Around 20% of the wildebeest and zebras migrate annually between the crater and the Serengeti. Another huge drawcard is the chance to see the critically endangered black rhino – around 30 inhabit the crater floor, and they’re most often seen between the Lereal Forest and the Lemala ascent-descent road.
The reason for all this abundance is the presence of water, both from the permanent springs that sustain the swamps, and the permanent streams and rivers fed by run-off from the crater-rim forests.
The main route into the crater is the Seneto descent road, which enters the crater on its western side. To come out, use the Lerai ascent road, which starts south of Lake Magadi and leads to the rim near park headquarters. The Lemala road is on the northeastern side of the crater near Ngorongoro Sopa Lodge and is used for both ascent and descent.
The gates open at 6am and close for descent at 4pm; all vehicles must be out of the crater before 6pm. Officially, you’re only allowed to stay down in the crater for a maximum of six hours, but this is rarely enforced. Self-drivers are supposed to hire a park ranger for the crater – note that this rule is being more strictly enforced than it used to be and it’s a long way back to the park gate to hire a ranger if they don’t let you go down without one.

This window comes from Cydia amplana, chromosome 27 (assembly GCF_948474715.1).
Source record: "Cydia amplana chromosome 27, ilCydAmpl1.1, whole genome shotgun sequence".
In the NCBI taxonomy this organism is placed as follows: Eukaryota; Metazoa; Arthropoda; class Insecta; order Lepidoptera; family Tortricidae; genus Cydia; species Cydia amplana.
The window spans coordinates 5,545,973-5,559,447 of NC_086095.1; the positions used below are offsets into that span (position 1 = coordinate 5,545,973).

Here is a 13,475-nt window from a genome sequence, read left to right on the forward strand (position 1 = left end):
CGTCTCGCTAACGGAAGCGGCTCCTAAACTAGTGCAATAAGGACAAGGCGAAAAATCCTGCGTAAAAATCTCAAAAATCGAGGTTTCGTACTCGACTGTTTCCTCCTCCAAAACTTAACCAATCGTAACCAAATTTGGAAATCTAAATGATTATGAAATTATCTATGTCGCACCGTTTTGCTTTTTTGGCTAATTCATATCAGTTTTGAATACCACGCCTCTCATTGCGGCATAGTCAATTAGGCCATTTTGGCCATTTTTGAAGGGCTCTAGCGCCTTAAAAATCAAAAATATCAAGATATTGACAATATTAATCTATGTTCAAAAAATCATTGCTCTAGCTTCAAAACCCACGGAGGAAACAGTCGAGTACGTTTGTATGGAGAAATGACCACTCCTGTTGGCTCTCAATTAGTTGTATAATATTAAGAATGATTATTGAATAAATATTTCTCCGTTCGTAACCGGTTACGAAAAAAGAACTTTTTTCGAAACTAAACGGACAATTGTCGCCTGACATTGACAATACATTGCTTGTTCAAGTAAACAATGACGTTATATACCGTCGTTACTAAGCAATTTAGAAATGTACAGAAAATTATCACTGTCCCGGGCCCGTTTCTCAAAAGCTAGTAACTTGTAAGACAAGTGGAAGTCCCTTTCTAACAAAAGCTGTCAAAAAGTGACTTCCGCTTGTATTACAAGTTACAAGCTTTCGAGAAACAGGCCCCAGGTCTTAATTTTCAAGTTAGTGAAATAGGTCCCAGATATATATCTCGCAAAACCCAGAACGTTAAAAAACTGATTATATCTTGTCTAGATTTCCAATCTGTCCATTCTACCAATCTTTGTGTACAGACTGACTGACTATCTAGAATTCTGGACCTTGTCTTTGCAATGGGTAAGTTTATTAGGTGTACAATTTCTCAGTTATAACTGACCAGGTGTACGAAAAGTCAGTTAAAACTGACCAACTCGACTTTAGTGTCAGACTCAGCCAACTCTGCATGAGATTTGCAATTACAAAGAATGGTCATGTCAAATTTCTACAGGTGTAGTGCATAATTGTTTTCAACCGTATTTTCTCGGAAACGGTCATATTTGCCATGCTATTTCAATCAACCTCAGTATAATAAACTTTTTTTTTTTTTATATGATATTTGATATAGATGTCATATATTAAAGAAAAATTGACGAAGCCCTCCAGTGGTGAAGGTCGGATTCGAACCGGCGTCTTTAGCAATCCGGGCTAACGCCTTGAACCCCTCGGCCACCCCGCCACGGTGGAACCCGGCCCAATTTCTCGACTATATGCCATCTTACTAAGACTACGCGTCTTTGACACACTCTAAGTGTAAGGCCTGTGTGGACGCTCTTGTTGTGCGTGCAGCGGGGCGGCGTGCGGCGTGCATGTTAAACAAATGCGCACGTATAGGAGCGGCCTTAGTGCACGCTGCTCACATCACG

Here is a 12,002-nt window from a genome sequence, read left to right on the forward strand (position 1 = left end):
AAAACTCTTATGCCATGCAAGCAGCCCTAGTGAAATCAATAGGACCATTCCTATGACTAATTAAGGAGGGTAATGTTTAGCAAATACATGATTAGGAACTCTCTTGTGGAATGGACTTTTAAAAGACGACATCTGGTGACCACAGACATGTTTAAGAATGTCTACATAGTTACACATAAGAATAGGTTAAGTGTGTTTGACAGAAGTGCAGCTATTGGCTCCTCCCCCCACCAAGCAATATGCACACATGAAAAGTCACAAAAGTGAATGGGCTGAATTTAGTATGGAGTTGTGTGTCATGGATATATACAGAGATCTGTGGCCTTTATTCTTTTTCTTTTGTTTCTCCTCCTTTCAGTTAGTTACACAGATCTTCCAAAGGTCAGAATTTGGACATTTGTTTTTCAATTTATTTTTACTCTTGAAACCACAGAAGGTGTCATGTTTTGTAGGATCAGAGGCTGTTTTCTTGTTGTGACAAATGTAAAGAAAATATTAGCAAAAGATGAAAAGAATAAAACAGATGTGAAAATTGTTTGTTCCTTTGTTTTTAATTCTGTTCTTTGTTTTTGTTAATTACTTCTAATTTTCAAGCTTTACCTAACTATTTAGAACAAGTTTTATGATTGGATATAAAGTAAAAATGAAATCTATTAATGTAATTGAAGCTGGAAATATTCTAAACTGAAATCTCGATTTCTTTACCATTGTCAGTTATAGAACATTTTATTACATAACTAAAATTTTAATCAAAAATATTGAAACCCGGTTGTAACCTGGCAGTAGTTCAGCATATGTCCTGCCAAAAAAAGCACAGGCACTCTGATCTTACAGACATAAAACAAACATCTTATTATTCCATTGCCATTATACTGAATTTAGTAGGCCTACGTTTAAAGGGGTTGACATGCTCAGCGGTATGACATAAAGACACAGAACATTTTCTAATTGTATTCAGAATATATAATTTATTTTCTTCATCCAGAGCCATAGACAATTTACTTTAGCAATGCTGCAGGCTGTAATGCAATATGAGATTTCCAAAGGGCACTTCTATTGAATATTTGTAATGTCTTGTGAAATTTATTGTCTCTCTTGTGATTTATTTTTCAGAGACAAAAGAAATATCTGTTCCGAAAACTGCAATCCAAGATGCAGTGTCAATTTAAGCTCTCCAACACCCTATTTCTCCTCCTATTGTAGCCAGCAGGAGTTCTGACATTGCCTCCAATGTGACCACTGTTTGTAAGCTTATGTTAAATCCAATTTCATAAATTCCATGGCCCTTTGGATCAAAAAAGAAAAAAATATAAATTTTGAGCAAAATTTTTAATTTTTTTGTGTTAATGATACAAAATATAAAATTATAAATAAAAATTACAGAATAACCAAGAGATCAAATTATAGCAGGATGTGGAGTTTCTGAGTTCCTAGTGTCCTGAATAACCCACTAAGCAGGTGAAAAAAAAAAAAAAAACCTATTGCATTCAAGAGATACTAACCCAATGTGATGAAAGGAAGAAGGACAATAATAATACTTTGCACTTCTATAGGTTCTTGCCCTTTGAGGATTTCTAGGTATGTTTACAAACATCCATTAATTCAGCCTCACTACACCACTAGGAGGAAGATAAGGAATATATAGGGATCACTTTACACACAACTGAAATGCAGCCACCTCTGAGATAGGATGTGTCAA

NGORONGORO TRAIL MAP
The Ngorongoro Crater is one of Africa’s most famous sites and is said to have the highest density of wildlife in Africa. Sometimes described as an ‘eighth wonder of the world’, the Crater has achieved world renown, attracting an ever-increasing number of visitors each year. You are unlikely to escape other vehicles here, but you are guaranteed great wildlife viewing in a genuinely mind-blowing environment. There is nowhere else in Africa quite like Ngorongoro!